The plane is now ready for finishing. Do not assemble wing, stabilizer, rudder and fuselage until after they have been covered. Before covering, paint the structure with a couple of coats of clear dope or you may have trouble getting the tissue to stick. We prefer using colored tissue and finishing with 2 coats of clear dope thinned about 50%. If you have trouble finding tissue the color you want, Marlow Engineering, 6850 Vineland Ave., North Hollywood, Calif. 91605, sells a variety that should meet your need. The color scheme on the plan is only one of several used on the Zero. Another is as follows: Olive green upper surfaces, light gray lower surfaces, black cowling, gray spinner, dull black blades. Still another color scheme, used primarily on Zero trainers, is overall orange with dark blue cowling, gray spinner, dull black blades. The references listed at the end of the article show other color schemes and markings.
The Zero in another typically stable flight. As with the full size ship, the framework is extremely light. Note scalloped formers for smooth covering. Canopy vacuum formed.
The insignia and other markings are cut from colored tissue and applied with clear dope. For control outlines, use 1/32 inch wide black tape available from hobby and stationery stores.
Now comes the moment of truth... "Will it fly?" First check for warps, and if found, remove by holding the surface over steam, bending in opposite direction and holding until cool. Repeat until surfaces are corrected. Next, check balance and add weight fore or aft until model balances as shown on plan. Be sure that when balancing you have the flying prop installed and a loop of 1/8 inch rubber about 11 inches long. Also note here that the nose plug should be a very tight fit with the fuselage, or it will fall out and ruin the model's glide. For test gliding small rubber model, we like to put in 15 to 25 turns so that the prop is not adding drag that may prevent a true evaluation of the model's performance. Test flying should be done in calm air and, as always, launch model into the wind if there is any. Adjust model with the horizontal stabilizer, as mentioned before, until the model has a smooth glide, neither diving or stalling.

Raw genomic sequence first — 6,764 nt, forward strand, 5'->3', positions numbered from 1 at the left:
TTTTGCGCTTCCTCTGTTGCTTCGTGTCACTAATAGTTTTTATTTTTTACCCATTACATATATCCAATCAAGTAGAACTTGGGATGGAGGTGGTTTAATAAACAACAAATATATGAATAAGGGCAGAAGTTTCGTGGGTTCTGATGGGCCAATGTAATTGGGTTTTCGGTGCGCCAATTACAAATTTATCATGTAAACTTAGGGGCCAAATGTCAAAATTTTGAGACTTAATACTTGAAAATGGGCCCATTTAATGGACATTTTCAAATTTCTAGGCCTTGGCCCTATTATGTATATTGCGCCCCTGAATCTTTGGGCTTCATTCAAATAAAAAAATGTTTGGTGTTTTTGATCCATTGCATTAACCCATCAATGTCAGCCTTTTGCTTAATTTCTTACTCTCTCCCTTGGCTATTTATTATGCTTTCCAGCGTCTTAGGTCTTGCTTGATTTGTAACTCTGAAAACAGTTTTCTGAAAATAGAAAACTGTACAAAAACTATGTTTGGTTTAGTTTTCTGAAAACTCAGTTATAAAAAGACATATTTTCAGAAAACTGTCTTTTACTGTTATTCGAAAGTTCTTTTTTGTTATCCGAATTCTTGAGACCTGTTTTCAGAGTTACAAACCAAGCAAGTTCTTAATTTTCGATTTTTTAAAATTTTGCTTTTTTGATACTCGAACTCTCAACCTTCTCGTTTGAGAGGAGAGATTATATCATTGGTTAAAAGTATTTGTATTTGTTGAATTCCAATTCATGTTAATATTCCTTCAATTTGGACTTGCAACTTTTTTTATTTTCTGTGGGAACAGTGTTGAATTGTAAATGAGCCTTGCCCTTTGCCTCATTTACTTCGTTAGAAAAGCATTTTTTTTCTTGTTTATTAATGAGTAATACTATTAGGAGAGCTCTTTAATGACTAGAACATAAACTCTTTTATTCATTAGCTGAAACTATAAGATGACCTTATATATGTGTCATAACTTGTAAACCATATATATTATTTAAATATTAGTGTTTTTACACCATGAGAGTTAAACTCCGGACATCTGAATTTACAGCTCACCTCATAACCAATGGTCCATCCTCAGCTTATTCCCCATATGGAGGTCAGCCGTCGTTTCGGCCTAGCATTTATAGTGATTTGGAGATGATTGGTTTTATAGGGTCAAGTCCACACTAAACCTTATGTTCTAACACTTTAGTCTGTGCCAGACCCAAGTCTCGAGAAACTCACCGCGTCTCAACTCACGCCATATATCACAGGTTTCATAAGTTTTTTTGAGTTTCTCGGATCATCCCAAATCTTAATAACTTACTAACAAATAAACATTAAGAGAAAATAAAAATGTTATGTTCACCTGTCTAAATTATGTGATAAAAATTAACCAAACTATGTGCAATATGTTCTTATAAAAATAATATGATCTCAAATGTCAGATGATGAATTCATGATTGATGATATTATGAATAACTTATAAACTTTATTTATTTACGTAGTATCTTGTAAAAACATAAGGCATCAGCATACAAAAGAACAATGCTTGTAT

The before and after of covering are shown in these two photos, both taken from the same angle. Bob prefers to use colored tissue in order to save weight.
Total weight- with flying propeller and rubber motor was one ounce; the only adjustment needed was about 1° more downthrust. The model flew very well, with a stable climb and slow glide, using one 12 inch long loop of 3 mm (1/8 inch) Pirelli rubber. The best combination of power will vary depending on the weight of the model, propeller selected, and whether you want a fast climb or long slow motor run.
"Arco-Aircam Aviation Series No. 18 Mitsubishi A6M1/2/2N Zero-Sen"
Arco Publishing Co., New York, N.Y.
"Famous Fighters of the Second World War" by William Green. Published by Hanover House, Great Britain.